In his films he would frequently play hedonistic womanisers, which we see in Madu Tiga (1965), a polygamy-themed comedy, and Anak Bapak (1968), about an aging bachelor. His off-screen life was not entirely free of scandal either. For instance, when he divorced his second wife, Norizan, she was quick to tell reporters that he neglected her by spending too much time working and too much time at nightclubs (in his response the next day he defended himself by stating that he quit drinking alcohol for her).

In the present day, these aspects of his persona are minimised or erased altogether. Instead, contemporary discussion focuses more on his talents – there is now a recurring discourse on his ‘genius’ and how this wasn’t fully appreciated in his lifetime, making him similar to other neglected artists, such as the painter Vincent Van Gogh. Where his love life is mentioned, he is presented in more romantic terms, with emphasis being placed on the sentiments behind such songs as Getaran Jiwa or Azizah.

During Hari Raya, P. Ramlee is often mentioned in the press in relation to his Raya songs, such as Selamat Hari Raya or Dendang Perantau. To some extent this shift is about showing respect for the deceased, but it also makes P. Ramlee’s star persona more compatible with contemporary Malaysia, which since the 1970s has become increasingly religiously conservative.

P. Ramlee’s contemporary star persona is also more nationalistic than it once was. One issue here is that he could legitimately be claimed by two nations (or even three if we take into account his Indonesian ancestry) – Singapore, where he made his most celebrated films and spent most of his career (albeit before it became a nation), and Malaysia, where he was born (when it was Malaya), finished his career and died.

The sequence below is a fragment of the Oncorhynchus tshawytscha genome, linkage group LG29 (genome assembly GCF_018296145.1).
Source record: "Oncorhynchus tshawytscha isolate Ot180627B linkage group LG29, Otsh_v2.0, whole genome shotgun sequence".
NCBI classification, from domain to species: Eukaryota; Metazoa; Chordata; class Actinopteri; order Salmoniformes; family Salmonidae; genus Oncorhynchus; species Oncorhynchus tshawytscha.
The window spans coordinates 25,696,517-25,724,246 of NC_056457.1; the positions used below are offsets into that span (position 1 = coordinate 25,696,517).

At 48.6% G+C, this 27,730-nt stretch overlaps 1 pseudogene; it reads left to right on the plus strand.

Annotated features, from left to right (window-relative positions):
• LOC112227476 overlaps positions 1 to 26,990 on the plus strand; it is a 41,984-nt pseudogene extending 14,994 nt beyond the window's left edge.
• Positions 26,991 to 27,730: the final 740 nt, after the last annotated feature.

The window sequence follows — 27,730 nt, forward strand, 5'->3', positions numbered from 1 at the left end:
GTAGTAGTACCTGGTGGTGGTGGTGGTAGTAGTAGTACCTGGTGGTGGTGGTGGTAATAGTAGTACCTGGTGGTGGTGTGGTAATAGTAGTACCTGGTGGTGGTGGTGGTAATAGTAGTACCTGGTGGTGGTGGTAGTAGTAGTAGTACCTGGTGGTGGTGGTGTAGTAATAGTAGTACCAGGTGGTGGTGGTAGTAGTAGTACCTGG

Most books on Singaporean cinema will mention P. Ramlee and in April 1999 there was a film festival there devoted to him entitled “A Tribute to P. Ramlee: Celebrating Singapore’s Pioneer Film-Maker”. However, his fame in Singapore has decreased over the years, to the point where he is now largely forgotten. In Malaysia, where he has become a national icon, it is a different story.

During his career there were already instances of P. Ramlee being put forth as a representative of the newly emerged nation of Malaya (and later Malaysia). For instance, Sarjan Hassan, a film about the Second World War made in 1958, after the independence of Malaya, includes the following speech: “Our nation is still young and weak. That does not bother me. My only hope is that we unite as a nation.” In addition, the films he made when he moved to Kuala Lumpur to work for Merdeka Studios, have discernible Malaysian elements, particularly Sesudah suboh (1967) and Gerimis (1968), which focus on interracial love stories, the former between a Malay man and Chinese woman and the latter between a Malay man and an Indian woman.

Since his death, there has been an even greater emphasis on P. Ramlee as a Malaysian star. The government initiatives mentioned above (honours, events, exhibitions) have been central to this, linking him with the national heritage. In newspaper articles too, he is frequently referred to as a Malaysian icon, with pictures depicting him against a Malaysian flag. Referring to the few multicultural aspects of his films, articles often will refer to him as a star who has appeal beyond the Malay community. While there is certainly some truth to this, especially in recent times, P. Ramlee’s position as a national icon makes appeals to multicultural inclusion, while defining Malaysia from a predominantly Malay perspective.

P. Ramlee’s persona, then, has gone through a number of transformations. Although he was initially a star who catered to a predominantly Malay audience, he has now been developed into a national icon, who has been put forth as a representative of the country as a whole, even though he is only able to do so in a partial and Malay-centred way. He continues to be important, then, not only because of the enduring appeal of his films and songs, but also because his star persona continues to be relevant to a changing Malaysian society. 

 

 

By Dr Jonathan Driskell, Senior Lecturer, School of Arts and Social Sciences, Monash University Malaysia. 
- The Sun Daily, 26 January 2016